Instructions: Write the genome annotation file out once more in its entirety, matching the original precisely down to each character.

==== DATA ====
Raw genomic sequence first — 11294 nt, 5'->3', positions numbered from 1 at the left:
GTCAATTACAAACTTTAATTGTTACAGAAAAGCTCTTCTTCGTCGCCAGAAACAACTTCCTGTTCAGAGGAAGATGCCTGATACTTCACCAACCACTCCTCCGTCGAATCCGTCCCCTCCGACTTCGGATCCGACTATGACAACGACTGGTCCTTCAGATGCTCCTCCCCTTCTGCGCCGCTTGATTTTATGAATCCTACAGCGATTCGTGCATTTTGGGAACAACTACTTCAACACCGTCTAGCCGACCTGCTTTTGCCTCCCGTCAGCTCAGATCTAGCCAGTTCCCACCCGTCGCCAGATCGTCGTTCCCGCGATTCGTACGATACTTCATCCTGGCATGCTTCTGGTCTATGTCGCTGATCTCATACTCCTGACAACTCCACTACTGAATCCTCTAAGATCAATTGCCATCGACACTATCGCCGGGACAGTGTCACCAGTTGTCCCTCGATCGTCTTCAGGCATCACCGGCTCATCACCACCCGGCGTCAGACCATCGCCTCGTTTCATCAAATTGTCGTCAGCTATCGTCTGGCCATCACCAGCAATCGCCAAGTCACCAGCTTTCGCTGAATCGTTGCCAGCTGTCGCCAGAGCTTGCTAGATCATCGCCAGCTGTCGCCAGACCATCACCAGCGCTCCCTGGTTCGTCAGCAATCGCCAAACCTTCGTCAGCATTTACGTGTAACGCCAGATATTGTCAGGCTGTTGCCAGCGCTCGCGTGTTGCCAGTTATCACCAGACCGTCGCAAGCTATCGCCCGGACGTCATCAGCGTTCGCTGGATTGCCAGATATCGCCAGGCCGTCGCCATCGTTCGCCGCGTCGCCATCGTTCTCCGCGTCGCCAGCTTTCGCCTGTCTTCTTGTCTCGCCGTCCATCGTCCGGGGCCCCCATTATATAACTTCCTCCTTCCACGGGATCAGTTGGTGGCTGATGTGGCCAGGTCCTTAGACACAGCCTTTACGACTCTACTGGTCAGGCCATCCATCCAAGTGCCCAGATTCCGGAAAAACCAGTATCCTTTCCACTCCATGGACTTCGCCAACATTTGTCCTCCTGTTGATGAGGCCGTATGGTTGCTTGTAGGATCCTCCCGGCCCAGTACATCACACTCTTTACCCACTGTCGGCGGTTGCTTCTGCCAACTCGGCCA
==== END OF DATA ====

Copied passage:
Raw genomic sequence first — 11294 nt, 5'->3', positions numbered from 1 at the left:
GTCAATTACAAACTTTAATTGTTACAGAAAAGCTCTTCTTCGTCGCCAGAAACAACTTCCTGTTCAGAGGAAGATGCCTGATACTTCACCAACCACTCCTCCGTCGAATCCGTCCCCTCCGACTTCGGATCCGACTATGACAACGACTGGTCCTTCAGATGCTCCTCCCCTTCTGCGCCGCTTGATTTTATGAATCCTACAGCGATTCGTGCATTTTGGGAACAACTACTTCAACACCGTCTAGCCGACCTGCTTTTGCCTCCCGTCAGCTCAGATCTAGCCAGTTCCCACCCGTCGCCAGATCGTCGTTCCCGCGATTCGTACGATACTTCATCCTGGCATGCTTCTGGTCTATGTCGCTGATCTCATACTCCTGACAACTCCACTACTGAATCCTCTAAGATCAATTGCCATCGACACTATCGCCGGGACAGTGTCACCAGTTGTCCCTCGATCGTCTTCAGGCATCACCGGCTCATCACCACCCGGCGTCAGACCATCGCCTCGTTTCATCAAATTGTCGTCAGCTATCGTCTGGCCATCACCAGCAATCGCCAAGTCACCAGCTTTCGCTGAATCGTTGCCAGCTGTCGCCAGAGCTTGCTAGATCATCGCCAGCTGTCGCCAGACCATCACCAGCGCTCCCTGGTTCGTCAGCAATCGCCAAACCTTCGTCAGCATTTACGTGTAACGCCAGATATTGTCAGGCTGTTGCCAGCGCTCGCGTGTTGCCAGTTATCACCAGACCGTCGCAAGCTATCGCCCGGACGTCATCAGCGTTCGCTGGATTGCCAGATATCGCCAGGCCGTCGCCATCGTTCGCCGCGTCGCCATCGTTCTCCGCGTCGCCAGCTTTCGCCTGTCTTCTTGTCTCGCCGTCCATCGTCCGGGGCCCCCATTATATAACTTCCTCCTTCCACGGGATCAGTTGGTGGCTGATGTGGCCAGGTCCTTAGACACAGCCTTTACGACTCTACTGGTCAGGCCATCCATCCAAGTGCCCAGATTCCGGAAAAACCAGTATCCTTTCCACTCCATGGACTTCGCCAACATTTGTCCTCCTGTTGATGAGGCCGTATGGTTGCTTGTAGGATCCTCCCGGCCCAGTACATCACACTCTTTACCCACTGTCGGCGGTTGCTTCTGCCAACTCGGCCA